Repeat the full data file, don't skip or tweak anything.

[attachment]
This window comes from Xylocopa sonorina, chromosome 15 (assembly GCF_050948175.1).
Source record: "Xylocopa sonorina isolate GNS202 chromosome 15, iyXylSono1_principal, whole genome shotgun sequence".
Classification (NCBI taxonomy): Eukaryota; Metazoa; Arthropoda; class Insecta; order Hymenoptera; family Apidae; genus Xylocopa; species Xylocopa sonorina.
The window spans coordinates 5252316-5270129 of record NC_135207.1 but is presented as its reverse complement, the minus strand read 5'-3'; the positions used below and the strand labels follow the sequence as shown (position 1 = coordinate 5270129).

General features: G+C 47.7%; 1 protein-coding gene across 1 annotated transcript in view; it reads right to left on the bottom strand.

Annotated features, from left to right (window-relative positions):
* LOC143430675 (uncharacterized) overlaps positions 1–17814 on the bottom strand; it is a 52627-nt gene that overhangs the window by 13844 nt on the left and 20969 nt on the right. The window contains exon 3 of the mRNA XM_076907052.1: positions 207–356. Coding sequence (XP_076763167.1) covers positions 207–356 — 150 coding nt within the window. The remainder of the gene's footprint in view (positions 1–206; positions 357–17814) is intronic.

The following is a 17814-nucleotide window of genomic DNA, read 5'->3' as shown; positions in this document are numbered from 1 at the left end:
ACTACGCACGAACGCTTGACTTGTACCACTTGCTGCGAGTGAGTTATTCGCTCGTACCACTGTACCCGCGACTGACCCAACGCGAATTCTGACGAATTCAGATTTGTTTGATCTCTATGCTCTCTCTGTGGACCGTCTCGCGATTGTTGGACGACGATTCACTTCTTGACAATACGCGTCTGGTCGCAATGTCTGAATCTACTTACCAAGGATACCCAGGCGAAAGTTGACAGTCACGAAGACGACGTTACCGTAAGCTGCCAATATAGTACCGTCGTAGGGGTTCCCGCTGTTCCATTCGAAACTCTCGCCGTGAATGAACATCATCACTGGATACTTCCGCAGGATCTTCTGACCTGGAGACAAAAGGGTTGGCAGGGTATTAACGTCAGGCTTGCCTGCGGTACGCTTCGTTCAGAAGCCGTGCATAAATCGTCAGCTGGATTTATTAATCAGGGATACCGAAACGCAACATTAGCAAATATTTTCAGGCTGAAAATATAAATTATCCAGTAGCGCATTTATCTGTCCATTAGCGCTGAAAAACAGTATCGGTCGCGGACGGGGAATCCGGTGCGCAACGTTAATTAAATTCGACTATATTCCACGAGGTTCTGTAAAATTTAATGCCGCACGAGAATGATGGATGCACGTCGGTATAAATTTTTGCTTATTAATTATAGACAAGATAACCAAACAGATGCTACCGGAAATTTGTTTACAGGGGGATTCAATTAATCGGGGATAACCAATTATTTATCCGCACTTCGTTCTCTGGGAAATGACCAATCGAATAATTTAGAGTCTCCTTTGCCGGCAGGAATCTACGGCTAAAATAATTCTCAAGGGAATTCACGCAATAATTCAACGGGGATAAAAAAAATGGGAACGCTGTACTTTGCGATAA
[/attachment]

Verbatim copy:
This window comes from Xylocopa sonorina, chromosome 15 (assembly GCF_050948175.1).
Source record: "Xylocopa sonorina isolate GNS202 chromosome 15, iyXylSono1_principal, whole genome shotgun sequence".
Classification (NCBI taxonomy): Eukaryota; Metazoa; Arthropoda; class Insecta; order Hymenoptera; family Apidae; genus Xylocopa; species Xylocopa sonorina.
The window spans coordinates 5252316-5270129 of record NC_135207.1 but is presented as its reverse complement, the minus strand read 5'-3'; the positions used below and the strand labels follow the sequence as shown (position 1 = coordinate 5270129).

General features: G+C 47.7%; 1 protein-coding gene across 1 annotated transcript in view; it reads right to left on the bottom strand.

Annotated features, from left to right (window-relative positions):
* LOC143430675 (uncharacterized) overlaps positions 1–17814 on the bottom strand; it is a 52627-nt gene that overhangs the window by 13844 nt on the left and 20969 nt on the right. The window contains exon 3 of the mRNA XM_076907052.1: positions 207–356. Coding sequence (XP_076763167.1) covers positions 207–356 — 150 coding nt within the window. The remainder of the gene's footprint in view (positions 1–206; positions 357–17814) is intronic.

The following is a 17814-nucleotide window of genomic DNA, read 5'->3' as shown; positions in this document are numbered from 1 at the left end:
ACTACGCACGAACGCTTGACTTGTACCACTTGCTGCGAGTGAGTTATTCGCTCGTACCACTGTACCCGCGACTGACCCAACGCGAATTCTGACGAATTCAGATTTGTTTGATCTCTATGCTCTCTCTGTGGACCGTCTCGCGATTGTTGGACGACGATTCACTTCTTGACAATACGCGTCTGGTCGCAATGTCTGAATCTACTTACCAAGGATACCCAGGCGAAAGTTGACAGTCACGAAGACGACGTTACCGTAAGCTGCCAATATAGTACCGTCGTAGGGGTTCCCGCTGTTCCATTCGAAACTCTCGCCGTGAATGAACATCATCACTGGATACTTCCGCAGGATCTTCTGACCTGGAGACAAAAGGGTTGGCAGGGTATTAACGTCAGGCTTGCCTGCGGTACGCTTCGTTCAGAAGCCGTGCATAAATCGTCAGCTGGATTTATTAATCAGGGATACCGAAACGCAACATTAGCAAATATTTTCAGGCTGAAAATATAAATTATCCAGTAGCGCATTTATCTGTCCATTAGCGCTGAAAAACAGTATCGGTCGCGGACGGGGAATCCGGTGCGCAACGTTAATTAAATTCGACTATATTCCACGAGGTTCTGTAAAATTTAATGCCGCACGAGAATGATGGATGCACGTCGGTATAAATTTTTGCTTATTAATTATAGACAAGATAACCAAACAGATGCTACCGGAAATTTGTTTACAGGGGGATTCAATTAATCGGGGATAACCAATTATTTATCCGCACTTCGTTCTCTGGGAAATGACCAATCGAATAATTTAGAGTCTCCTTTGCCGGCAGGAATCTACGGCTAAAATAATTCTCAAGGGAATTCACGCAATAATTCAACGGGGATAAAAAAAATGGGAACGCTGTACTTTGCGATAA